Tuesday, 27 March 2007

The great Borders sell-off is mentioned by Perry at the blog Matilda. I mentioned it a few days ago. A couple of weeks ago I also mentioned that British book chain Waterstone's would shut up to 30 stores.

Now, the blog of Nicholas Clee on The Guardian's Web site is commenting on the shift in purchasing habits away from the big chains and toward the huge discount retailers and Amazon. Clee didn't mention AbeBooks, but he should have.

There is also regular notice of closures among independent bookstores, especially in the U.S.

Books are extremely easy to sell online because of the power of an author's name. Say 'Ian Mcewan' or 'Salman Rushdie' and an afficionado knows immediately if the new release is suitable for them. Our tastes are, to a certain extent, circumscribed by this type of branding.

Then there's the literary prize, which can catapault a new author into the ranks of the 'most-recognised'.

Blogs also play a role in brand management. A recommendation by a trusted blogging source can guarantee dozens, if not hundreds, of sales. Publishers are starting to understand the value of blogs as marketing vehicles.

Online booksellers also have strong brands and may offer sophisticated tools that can recommend new titles or authors to regular customers. These tools will become more and more sophisticated as time goes on and as online retailers put more money into maximising sales.

The closure of the Waterstone's stores and the sell-off of Borders' U.K. and Australasian outlets seems to be part of the process of realignment that all industries will eventually face. Books were one of the first commodities to be sold profitably online. They are now the first to undergo a major shift in distribution methods.

2 comments:

Anonymous said...

Interesting that you posted this today. Last night I was reading Gerald Murnane's essay The Secret Writer, in which he mused on the years in which he was not known... but he made the observation in the essay that he would not only like his own books to be printed without a name but all books. He said that we were all far too discriminatory in our reading habits. Peter Carey may well be our national brand of clothing or motorgoods, or Winton... sounds like a brand of a toffee.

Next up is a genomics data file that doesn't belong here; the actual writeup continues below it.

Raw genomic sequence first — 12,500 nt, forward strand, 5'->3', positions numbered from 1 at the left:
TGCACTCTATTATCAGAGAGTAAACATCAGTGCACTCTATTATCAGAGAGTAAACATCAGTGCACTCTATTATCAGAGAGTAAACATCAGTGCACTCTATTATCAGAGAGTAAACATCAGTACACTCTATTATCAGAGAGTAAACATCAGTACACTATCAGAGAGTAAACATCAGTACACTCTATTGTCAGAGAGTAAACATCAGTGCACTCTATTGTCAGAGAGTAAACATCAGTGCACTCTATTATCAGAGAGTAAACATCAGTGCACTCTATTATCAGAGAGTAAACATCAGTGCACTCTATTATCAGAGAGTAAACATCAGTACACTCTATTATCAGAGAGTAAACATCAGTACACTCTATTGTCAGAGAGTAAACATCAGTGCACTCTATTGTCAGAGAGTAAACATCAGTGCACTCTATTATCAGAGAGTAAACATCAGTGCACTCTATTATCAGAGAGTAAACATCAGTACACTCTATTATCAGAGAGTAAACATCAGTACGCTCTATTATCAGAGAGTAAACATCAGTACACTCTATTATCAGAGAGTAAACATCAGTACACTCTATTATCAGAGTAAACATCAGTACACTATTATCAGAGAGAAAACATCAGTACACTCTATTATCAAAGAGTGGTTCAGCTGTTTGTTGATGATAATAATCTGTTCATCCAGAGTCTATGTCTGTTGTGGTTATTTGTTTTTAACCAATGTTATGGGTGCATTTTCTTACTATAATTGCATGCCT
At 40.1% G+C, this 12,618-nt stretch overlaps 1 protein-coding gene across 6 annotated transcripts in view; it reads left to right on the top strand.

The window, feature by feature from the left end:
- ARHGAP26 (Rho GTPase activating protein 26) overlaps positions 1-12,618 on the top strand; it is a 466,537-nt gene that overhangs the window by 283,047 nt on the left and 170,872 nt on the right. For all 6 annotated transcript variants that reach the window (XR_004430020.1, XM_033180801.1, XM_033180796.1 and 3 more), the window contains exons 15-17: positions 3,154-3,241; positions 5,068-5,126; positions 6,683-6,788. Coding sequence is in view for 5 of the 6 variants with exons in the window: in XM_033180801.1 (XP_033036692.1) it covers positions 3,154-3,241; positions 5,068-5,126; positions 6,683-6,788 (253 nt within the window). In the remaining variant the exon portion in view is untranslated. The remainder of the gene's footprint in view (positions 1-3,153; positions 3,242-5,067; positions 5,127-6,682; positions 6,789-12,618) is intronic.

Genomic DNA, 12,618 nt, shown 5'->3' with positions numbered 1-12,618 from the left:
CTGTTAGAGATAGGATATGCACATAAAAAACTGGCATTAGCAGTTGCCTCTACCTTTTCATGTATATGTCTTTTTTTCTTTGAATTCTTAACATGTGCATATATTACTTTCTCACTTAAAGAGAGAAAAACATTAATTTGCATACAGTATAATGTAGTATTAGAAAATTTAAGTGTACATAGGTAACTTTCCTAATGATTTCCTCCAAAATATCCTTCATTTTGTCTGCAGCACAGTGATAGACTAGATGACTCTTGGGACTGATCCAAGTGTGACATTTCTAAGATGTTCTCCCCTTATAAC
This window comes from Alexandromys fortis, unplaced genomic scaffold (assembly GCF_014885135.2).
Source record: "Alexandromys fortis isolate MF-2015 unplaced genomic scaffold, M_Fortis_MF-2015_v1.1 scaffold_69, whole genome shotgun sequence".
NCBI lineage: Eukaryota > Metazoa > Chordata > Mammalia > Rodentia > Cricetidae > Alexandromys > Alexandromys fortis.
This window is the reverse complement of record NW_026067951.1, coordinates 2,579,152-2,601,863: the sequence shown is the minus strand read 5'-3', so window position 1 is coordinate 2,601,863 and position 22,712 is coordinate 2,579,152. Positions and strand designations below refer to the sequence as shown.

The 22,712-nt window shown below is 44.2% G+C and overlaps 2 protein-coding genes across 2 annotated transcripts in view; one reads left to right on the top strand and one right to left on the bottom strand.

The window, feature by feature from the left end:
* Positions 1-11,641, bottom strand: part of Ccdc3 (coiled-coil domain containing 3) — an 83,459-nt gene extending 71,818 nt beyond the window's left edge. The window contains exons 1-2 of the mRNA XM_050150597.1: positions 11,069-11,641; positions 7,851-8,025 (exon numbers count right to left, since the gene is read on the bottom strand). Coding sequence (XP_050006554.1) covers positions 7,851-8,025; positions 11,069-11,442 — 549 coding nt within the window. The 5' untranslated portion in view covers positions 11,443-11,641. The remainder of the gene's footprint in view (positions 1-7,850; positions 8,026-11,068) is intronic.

Obviously a reader would be able to discern a book by Orwell from a book by Dan Brown (generic bad writer)... but I really feel ashamed that I might not be able to make decisions between good literary writing and the bad without having previously read it in an article or review. I do, however, believe that I would read much, much more, from a wider range of writers (at least I would think I was, not knowing exactly who I am reading). At least it takes the ego out of it...

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Ron said...

As I commented on Nicholas Clee's post, I just cannot justify paying double the price for books to support a bookshop as much as I would like to. And, more often than not, the overseas Internet supplier has hardcover editions which were never made available in Australia for much, much less than the Australian paperback edition.

If the difference was a dollar or two, then it wouldn't matter.

Also my favourite online bookseller in the UK sends books to Australia by free air express mail. I can get books faster from them than I can from Sydney just 90kms away.